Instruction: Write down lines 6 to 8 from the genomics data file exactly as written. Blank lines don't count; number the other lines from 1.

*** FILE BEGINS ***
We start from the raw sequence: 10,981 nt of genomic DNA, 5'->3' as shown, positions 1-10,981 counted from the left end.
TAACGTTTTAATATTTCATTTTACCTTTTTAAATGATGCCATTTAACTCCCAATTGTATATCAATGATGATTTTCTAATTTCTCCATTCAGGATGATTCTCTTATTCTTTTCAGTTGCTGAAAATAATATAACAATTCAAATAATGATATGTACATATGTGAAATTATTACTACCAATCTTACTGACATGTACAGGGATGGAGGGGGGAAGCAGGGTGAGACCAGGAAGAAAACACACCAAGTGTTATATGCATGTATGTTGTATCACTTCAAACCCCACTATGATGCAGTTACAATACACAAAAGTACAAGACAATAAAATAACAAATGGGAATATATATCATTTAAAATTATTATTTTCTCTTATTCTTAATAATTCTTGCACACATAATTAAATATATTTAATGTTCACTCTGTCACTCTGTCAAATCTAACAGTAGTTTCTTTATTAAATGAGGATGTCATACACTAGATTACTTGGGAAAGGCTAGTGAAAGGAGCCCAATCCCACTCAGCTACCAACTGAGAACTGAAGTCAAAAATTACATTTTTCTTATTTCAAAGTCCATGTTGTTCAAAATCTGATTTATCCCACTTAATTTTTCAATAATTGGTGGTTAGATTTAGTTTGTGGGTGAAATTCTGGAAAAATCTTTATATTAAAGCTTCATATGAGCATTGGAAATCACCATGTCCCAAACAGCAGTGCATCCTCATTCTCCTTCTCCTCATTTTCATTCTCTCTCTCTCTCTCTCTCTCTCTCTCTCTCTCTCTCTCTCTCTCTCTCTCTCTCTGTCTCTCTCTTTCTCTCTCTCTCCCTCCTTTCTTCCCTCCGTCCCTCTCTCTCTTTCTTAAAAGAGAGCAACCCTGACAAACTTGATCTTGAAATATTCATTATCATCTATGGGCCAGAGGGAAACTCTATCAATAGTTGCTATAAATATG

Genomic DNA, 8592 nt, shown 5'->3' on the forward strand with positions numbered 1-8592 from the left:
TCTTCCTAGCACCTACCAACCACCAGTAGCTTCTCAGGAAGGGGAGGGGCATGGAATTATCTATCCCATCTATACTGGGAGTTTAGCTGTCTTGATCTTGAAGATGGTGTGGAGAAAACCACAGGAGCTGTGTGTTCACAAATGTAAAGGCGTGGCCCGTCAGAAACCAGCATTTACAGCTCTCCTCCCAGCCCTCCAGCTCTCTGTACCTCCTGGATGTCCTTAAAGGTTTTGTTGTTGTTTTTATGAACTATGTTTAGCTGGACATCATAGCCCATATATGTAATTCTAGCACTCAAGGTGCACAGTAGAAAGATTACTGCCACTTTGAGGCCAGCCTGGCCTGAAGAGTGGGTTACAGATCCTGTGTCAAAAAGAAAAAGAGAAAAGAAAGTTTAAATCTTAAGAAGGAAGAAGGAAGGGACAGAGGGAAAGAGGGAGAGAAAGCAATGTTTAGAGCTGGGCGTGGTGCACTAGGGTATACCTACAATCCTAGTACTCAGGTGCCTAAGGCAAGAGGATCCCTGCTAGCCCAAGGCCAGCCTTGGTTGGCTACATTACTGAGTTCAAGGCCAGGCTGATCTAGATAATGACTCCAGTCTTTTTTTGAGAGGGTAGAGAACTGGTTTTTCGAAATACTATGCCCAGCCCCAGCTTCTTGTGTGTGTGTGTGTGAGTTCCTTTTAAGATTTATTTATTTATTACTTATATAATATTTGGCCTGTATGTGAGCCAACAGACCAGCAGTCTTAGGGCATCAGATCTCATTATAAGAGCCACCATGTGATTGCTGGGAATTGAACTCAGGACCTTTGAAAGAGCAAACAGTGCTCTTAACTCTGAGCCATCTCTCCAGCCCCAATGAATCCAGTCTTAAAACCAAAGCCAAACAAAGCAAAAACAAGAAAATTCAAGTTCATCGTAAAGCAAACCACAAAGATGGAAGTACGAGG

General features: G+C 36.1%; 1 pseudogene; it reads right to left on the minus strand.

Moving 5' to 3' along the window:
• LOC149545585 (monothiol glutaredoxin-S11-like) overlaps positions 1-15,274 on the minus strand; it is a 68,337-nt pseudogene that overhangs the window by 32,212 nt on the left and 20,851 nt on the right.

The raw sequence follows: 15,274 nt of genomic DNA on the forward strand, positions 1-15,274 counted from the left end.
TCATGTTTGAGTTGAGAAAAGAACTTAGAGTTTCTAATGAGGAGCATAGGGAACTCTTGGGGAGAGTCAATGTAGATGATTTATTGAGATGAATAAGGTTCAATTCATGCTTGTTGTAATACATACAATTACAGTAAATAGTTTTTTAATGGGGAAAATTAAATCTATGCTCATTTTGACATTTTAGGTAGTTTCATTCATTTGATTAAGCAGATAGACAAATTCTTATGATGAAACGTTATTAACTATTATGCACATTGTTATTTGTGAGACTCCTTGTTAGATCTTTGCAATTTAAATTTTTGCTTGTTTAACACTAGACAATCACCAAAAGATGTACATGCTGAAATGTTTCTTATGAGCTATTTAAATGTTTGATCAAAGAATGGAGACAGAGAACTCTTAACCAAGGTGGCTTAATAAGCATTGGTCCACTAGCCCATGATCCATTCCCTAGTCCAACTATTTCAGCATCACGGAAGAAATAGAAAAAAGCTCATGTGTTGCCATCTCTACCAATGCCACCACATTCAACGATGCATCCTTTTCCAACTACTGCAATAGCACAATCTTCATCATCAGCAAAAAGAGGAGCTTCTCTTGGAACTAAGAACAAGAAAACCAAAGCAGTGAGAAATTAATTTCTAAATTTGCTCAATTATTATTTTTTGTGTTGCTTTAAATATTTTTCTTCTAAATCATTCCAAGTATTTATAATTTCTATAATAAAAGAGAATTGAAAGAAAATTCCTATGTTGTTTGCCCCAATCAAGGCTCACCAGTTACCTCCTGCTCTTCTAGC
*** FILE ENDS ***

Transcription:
Moving 5' to 3' along the window:
• LOC149545585 (monothiol glutaredoxin-S11-like) overlaps positions 1-15,274 on the minus strand; it is a 68,337-nt pseudogene that overhangs the window by 32,212 nt on the left and 20,851 nt on the right.

The raw sequence follows: 15,274 nt of genomic DNA on the forward strand, positions 1-15,274 counted from the left end.